Egypt’s Brotherhood vows to ‘face down’ generals
Cairo: The Muslim Brotherhood has vowed to ''face down'' Egypt's ruling generals in a ''life or death'' struggle over the country's political future.
The Brotherhood's warning came after declaring that its candidate had won the presidential election, and it would refuse to accept the junta's attempts for a constitutional coup, The Guardian reports.
As final ballot results trickled in, it was suggested that the Brotherhood’s Mohamed Morsi had secured approximately 52 percent of the popular vote. The Brotherhood in its harshest language against the Supreme Council of the Armed Forces (SCAF), promised to bring millions of Egyptians back to the streets if attempts to rebuild the old regime continued.
"Over the past 18 months we were very keen to avoid any clashes or confrontations with other components of Egypt’s political system because we felt that it would have negative consequences for the democratic system and for society as a whole," Fatema AbouZeid, a senior policy researcher for the Brotherhood’s Freedom and Justice party, said.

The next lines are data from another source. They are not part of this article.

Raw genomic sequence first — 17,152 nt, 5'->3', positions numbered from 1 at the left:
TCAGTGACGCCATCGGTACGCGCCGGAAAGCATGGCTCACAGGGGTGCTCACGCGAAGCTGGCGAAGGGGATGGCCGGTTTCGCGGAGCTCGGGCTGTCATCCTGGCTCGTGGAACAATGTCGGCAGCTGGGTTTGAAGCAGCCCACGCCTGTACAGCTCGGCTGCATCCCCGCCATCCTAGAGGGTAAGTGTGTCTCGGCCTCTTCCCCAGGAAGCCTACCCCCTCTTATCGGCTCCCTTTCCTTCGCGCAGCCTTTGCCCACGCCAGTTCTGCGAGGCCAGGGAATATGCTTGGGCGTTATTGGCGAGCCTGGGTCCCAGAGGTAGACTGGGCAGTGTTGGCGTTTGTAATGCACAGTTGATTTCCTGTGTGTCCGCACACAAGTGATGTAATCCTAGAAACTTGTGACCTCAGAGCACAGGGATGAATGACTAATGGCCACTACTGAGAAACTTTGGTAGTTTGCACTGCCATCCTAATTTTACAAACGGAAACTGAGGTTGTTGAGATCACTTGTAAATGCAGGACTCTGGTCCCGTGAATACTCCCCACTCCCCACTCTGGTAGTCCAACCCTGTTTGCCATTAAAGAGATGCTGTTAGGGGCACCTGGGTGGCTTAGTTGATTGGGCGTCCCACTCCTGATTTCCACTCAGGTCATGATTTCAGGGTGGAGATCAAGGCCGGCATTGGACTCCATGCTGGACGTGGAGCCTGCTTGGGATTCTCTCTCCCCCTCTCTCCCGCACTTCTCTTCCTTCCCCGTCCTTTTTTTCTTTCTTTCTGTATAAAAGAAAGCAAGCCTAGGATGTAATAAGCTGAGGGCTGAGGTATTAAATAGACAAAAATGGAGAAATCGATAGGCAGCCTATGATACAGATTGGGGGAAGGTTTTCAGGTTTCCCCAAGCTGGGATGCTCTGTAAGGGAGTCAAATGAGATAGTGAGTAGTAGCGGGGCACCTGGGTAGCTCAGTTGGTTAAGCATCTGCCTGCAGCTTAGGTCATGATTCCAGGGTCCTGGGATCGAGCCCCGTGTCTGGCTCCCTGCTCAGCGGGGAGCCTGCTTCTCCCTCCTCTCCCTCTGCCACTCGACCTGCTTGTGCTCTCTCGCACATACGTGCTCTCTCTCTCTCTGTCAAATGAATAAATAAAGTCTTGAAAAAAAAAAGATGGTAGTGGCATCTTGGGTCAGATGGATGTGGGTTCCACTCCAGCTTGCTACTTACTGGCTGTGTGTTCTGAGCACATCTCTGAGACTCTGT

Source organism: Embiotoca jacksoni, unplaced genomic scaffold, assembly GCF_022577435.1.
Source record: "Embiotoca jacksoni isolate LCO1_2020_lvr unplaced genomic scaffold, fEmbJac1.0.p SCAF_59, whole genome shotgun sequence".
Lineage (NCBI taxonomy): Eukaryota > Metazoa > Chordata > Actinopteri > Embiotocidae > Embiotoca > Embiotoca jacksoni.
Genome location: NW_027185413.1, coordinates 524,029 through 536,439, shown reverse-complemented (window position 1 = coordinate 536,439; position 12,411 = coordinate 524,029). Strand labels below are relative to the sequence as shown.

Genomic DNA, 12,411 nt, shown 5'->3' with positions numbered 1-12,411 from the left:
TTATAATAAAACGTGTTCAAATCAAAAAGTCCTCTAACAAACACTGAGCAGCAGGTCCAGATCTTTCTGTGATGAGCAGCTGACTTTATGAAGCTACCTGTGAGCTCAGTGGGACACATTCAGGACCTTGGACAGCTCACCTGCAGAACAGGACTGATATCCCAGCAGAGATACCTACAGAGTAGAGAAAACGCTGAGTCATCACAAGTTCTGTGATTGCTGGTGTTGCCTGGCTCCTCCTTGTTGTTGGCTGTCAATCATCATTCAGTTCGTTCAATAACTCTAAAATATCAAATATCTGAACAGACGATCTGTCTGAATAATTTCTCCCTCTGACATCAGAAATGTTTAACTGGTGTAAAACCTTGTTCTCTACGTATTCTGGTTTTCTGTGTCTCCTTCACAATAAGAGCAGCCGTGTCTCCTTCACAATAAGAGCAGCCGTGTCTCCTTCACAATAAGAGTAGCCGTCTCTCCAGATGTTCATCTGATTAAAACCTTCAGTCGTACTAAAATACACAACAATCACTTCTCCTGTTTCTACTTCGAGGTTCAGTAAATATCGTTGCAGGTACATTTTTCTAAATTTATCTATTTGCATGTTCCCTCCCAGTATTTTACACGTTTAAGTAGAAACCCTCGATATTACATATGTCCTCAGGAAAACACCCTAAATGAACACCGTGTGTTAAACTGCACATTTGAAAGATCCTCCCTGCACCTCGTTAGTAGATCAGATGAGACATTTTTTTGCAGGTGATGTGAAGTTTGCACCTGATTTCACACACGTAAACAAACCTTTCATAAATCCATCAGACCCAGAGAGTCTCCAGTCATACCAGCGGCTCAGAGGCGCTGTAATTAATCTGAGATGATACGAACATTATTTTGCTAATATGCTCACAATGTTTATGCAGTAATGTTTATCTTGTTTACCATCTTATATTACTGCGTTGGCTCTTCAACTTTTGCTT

"But now it’s very clear that SCAF and other institutions of the state are determined to stand in the way of what we''re trying to achieve, and we won''t accept this any more. Egypt will not go back to the old regime through any means, legal or illegal," AbouZeid added.
Parliamentary speaker, Saad el-Katatni, of the Muslim Brotherhood, said he did not recognise decision by Mubarak-era judges in Egypt’s supreme constitutional court to dissolve the legislature, a move that has been widely seen as highly politicized. A constitutional declaration issued by SCAF has given the ruling generals sweeping powers, including the right to put forward legislation and an effective veto over clauses in the new constitution.